Spielberg Sees the Digital Light (Kinda)

Indiana Jones and the Kingdom of the Crystal Skull whips its way into theaters this weekend, and much like his archaeologist hero, Spielberg is still a big believer in the importance of relics. Jones has his crystal skulls, Spielberg clings to his beloved film stock. While recent comments from the director shows he’s not eager to abandon film anytime soon, he does see the digital light, and is even embracing it (web projects! Video chat!) — just not to make movies.

During a recent Q&A with Entertainment Weekly, Spielberg and George Lucas had an exchange about digital production and the decision to shoot the latest Indiana Jones flick on film:

SPIELBERG: It was all 35-millimeter, chemically processed film…I like cutting the images on film. I’m the only person left cutting on film.
LUCAS: And I’m the guy that invented digital editing. But we coexist. I mean, I also like widescreen and color. Steven and Marty [Scorsese] have gone back and shot in black-and-white [on “Schindler’s List” and “Raging Bull,” respectively]. I don’t get on their case and say, ”Oh my God, this is a terrible thing, why are you going backwards?” I say, ”That’s your choice, and I can appreciate it.”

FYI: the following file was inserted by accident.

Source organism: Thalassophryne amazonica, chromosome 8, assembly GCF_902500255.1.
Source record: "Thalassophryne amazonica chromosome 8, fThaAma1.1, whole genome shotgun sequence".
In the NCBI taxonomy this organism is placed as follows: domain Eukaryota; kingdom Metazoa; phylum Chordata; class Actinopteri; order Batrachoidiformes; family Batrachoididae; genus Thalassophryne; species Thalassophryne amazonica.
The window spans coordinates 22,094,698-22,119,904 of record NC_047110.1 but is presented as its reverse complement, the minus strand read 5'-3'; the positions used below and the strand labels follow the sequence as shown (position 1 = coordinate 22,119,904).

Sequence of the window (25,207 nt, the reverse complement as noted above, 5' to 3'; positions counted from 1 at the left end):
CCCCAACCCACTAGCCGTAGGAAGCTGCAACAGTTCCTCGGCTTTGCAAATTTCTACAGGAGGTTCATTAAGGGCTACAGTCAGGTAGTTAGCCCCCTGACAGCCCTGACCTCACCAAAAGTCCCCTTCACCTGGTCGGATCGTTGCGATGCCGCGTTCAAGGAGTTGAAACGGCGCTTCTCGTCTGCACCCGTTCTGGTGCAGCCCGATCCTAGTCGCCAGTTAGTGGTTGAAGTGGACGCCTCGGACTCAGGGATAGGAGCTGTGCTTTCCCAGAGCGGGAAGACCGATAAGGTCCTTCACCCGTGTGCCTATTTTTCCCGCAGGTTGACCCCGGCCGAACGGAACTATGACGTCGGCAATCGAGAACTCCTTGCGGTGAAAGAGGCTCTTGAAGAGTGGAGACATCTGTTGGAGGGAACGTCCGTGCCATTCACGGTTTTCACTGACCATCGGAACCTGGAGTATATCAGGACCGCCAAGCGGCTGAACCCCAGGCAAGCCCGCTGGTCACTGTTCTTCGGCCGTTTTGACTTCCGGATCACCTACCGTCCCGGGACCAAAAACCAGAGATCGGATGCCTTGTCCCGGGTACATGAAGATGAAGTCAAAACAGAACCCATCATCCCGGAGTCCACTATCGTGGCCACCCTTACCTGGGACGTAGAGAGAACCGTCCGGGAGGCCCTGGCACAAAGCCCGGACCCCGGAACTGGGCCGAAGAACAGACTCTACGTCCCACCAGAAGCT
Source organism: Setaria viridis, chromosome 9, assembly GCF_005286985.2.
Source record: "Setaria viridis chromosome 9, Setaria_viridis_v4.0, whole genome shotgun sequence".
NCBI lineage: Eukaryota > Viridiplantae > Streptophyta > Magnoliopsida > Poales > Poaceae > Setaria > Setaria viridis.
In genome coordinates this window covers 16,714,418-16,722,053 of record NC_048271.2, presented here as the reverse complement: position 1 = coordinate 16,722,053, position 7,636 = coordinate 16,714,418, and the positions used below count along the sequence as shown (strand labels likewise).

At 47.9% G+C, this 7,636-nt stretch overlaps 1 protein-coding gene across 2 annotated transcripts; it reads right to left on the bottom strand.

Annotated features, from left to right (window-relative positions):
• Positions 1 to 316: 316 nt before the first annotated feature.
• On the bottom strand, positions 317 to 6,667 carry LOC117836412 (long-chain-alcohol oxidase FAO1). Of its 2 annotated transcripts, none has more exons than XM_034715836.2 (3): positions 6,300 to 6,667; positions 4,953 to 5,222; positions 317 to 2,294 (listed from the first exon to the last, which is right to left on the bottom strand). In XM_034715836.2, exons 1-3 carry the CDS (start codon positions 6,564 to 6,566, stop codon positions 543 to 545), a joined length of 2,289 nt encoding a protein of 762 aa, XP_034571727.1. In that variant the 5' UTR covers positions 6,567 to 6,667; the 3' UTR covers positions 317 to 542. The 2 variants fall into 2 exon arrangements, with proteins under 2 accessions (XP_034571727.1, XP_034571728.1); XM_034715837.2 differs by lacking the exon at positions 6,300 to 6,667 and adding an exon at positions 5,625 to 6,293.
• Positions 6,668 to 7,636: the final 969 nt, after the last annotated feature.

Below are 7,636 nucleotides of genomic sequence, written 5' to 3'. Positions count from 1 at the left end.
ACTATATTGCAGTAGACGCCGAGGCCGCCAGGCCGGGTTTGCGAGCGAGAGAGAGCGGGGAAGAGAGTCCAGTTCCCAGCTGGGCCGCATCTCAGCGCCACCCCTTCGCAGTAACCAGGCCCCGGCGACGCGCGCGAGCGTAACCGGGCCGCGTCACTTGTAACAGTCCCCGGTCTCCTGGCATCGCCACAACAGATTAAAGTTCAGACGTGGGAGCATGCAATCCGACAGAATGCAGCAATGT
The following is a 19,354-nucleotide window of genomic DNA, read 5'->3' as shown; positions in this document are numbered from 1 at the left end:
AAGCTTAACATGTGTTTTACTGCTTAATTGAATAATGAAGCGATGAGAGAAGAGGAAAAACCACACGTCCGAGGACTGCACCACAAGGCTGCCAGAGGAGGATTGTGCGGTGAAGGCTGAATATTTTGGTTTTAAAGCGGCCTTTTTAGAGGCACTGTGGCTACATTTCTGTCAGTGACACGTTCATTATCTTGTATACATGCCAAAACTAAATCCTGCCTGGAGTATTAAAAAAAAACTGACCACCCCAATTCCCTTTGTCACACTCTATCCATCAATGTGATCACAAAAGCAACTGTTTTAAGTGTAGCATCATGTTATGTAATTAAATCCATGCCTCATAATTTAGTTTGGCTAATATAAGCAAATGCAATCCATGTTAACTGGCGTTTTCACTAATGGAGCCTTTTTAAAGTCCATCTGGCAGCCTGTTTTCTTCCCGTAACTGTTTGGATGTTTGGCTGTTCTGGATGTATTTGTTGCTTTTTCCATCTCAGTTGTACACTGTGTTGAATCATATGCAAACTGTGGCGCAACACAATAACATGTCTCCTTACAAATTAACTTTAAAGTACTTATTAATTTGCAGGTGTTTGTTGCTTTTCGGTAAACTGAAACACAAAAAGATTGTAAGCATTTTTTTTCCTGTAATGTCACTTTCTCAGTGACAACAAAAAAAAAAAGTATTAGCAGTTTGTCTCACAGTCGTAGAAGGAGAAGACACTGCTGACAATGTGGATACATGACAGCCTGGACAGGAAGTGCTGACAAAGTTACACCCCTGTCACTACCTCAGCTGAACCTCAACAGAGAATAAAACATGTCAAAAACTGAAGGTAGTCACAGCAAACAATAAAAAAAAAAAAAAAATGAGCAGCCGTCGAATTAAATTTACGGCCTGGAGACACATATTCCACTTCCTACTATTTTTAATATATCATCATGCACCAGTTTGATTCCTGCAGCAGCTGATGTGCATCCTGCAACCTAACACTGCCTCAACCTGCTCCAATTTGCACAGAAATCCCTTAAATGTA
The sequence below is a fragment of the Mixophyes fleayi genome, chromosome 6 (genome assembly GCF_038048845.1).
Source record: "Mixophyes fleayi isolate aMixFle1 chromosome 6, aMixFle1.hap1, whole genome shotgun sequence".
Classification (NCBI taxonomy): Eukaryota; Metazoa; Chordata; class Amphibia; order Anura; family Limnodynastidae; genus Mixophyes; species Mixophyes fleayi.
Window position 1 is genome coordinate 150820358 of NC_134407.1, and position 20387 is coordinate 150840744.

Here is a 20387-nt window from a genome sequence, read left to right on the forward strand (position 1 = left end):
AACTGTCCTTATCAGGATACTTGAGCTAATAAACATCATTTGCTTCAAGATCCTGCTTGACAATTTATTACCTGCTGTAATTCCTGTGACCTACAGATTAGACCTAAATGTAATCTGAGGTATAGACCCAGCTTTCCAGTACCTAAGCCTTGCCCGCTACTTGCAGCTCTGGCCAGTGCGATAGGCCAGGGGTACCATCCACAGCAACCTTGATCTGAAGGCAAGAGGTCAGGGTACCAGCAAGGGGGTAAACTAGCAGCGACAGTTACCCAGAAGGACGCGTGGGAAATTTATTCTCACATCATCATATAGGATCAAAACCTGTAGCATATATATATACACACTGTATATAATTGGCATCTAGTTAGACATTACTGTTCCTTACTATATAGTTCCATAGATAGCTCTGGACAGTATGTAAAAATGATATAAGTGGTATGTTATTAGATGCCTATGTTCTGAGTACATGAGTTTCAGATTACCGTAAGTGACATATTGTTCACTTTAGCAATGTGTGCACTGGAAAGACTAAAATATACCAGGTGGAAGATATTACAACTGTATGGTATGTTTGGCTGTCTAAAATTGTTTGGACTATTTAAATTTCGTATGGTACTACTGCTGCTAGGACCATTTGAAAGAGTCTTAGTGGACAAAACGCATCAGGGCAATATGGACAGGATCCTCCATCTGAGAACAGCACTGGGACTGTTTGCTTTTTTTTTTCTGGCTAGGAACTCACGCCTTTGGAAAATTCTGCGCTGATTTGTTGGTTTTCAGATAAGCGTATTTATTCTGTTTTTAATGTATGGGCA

SPIELBERG: Eventually I’ll have to shoot [and edit] movies digitally, when there is no more film — and I’m willing to accept that. But I will be the last person to shoot and cut on film, y’know?

That resignation about his digital future seems to be a talking point on Spielberg’s press circuit. While in Cannes for Indiana, he told the Chicago Tribune:

“Making a film on celluloid,” he said, is a threatened mode of expression.

“Digital cinema is inevitable. It’s right around the corner. And someday,” said Spielberg, “even I will have to convert.”

Don’t be scared, Mr. Spielberg. As Jackson wrote last fall, the end of film will just lead to “the next century of movie magic.”

Despite his affinity for film, Spielberg can hardly be called a Luddite (though George Lucas did); after all, he did answer some questions over the weekend via video chat on Seesmic. In response to a question from The Guardian’s Jemima Kiss, he even alludes to a hush-hush web project he’s working on (his full answer embedded above).

The question isn’t really how or even when Speilberg will enter the digital future with his movies. But rather, with filmmaking technologies available to anyone — who will be the next Steven Spielberg and how will the very notion of movies change?

P.S. For fans of the fedora’d one, Harrison Ford indulged with some video Q&A as well.

Tip of the hat to CinemaTech, and, of course, Jackson West.


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